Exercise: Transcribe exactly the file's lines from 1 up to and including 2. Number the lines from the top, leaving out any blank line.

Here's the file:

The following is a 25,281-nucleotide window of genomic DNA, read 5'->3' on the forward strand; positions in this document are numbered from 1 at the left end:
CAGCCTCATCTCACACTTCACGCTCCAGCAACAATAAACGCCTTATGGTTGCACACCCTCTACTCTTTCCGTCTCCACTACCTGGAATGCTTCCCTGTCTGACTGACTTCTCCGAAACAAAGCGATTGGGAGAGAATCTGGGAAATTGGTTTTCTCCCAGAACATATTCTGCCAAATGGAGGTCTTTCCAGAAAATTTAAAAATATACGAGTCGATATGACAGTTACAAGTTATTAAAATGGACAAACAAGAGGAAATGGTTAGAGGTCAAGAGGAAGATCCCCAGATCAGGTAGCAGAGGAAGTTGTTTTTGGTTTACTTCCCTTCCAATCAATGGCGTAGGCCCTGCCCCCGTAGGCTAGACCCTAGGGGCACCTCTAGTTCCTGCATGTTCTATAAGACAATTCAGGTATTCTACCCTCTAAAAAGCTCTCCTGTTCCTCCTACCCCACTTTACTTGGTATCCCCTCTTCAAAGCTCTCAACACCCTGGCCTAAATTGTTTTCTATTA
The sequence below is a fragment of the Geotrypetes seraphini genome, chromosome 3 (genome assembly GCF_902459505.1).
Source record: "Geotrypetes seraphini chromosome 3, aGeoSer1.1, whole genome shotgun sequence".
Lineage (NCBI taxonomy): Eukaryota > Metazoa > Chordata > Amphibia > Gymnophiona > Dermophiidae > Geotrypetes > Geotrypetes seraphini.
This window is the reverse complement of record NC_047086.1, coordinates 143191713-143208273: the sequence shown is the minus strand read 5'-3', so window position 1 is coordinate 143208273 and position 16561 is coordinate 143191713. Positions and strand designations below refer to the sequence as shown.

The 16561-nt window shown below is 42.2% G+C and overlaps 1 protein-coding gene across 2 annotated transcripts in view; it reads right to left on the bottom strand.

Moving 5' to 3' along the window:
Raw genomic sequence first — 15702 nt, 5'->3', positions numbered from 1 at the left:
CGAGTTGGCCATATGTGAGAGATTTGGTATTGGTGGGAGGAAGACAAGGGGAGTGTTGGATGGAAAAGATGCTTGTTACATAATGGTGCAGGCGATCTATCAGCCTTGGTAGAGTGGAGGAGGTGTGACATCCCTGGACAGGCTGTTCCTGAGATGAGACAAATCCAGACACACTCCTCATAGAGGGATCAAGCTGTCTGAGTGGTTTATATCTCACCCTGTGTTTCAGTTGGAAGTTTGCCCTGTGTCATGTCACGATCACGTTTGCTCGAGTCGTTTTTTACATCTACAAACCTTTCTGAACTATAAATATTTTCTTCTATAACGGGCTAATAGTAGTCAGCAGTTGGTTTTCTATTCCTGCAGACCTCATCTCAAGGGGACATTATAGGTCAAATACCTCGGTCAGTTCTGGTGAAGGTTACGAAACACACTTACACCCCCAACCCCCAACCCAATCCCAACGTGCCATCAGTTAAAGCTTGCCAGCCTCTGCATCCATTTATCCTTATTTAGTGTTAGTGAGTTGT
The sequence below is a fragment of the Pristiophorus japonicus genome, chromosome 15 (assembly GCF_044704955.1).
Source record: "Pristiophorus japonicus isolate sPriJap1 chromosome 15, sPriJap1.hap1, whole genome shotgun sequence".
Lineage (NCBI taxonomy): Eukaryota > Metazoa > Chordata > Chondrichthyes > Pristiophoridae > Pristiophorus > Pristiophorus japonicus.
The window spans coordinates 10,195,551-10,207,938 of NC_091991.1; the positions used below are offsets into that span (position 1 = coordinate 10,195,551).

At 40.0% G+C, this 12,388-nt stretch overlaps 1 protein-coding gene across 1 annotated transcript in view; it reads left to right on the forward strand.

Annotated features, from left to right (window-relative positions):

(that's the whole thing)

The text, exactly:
The following is a 25,281-nucleotide window of genomic DNA, read 5'->3' on the forward strand; positions in this document are numbered from 1 at the left end:
CAGCCTCATCTCACACTTCACGCTCCAGCAACAATAAACGCCTTATGGTTGCACACCCTCTACTCTTTCCGTCTCCACTACCTGGAATGCTTCCCTGTCTGACTGACTTCTCCGAAACAAAGCGATTGGGAGAGAATCTGGGAAATTGGTTTTCTCCCAGAACATATTCTGCCAAATGGAGGTCTTTCCAGAAAATTTAAAAATATACGAGTCGATATGACAGTTACAAGTTATTAAAATGGACAAACAAGAGGAAATGGTTAGAGGTCAAGAGGAAGATCCCCAGATCAGGTAGCAGAGGAAGTTGTTTTTGGTTTACTTCCCTTCCAATCAATGGCGTAGGCCCTGCCCCCGTAGGCTAGACCCTAGGGGCACCTCTAGTTCCTGCATGTTCTATAAGACAATTCAGGTATTCTACCCTCTAAAAAGCTCTCCTGTTCCTCCTACCCCACTTTACTTGGTATCCCCTCTTCAAAGCTCTCAACACCCTGGCCTAAATTGTTTTCTATTA